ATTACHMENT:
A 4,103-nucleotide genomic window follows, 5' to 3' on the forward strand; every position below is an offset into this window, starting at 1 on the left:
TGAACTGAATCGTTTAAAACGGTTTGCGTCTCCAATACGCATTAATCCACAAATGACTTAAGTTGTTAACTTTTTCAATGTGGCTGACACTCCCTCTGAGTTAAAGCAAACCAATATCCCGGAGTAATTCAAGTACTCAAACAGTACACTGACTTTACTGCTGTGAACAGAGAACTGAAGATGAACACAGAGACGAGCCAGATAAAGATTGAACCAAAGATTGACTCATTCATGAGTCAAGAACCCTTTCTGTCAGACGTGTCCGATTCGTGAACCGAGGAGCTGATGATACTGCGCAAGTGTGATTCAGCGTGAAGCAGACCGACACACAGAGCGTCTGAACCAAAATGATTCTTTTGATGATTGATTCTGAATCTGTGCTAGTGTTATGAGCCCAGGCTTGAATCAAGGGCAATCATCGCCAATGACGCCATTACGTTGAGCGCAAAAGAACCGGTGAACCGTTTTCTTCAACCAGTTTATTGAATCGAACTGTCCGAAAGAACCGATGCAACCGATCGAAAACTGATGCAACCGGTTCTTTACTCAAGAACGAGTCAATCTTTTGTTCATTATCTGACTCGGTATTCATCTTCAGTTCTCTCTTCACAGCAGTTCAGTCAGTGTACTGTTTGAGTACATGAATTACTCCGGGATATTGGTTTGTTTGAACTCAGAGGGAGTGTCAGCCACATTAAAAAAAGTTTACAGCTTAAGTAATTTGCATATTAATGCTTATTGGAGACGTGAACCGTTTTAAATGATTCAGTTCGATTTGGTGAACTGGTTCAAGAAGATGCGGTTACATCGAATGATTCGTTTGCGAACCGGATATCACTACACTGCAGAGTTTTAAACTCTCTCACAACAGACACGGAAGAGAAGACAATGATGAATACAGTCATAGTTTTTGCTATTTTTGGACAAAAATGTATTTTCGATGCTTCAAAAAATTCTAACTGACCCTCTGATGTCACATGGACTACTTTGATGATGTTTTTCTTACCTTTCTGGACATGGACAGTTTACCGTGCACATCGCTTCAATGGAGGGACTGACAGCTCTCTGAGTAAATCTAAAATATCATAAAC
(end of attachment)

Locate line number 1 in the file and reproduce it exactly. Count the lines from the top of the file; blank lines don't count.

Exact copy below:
A 4,103-nucleotide genomic window follows, 5' to 3' on the forward strand; every position below is an offset into this window, starting at 1 on the left: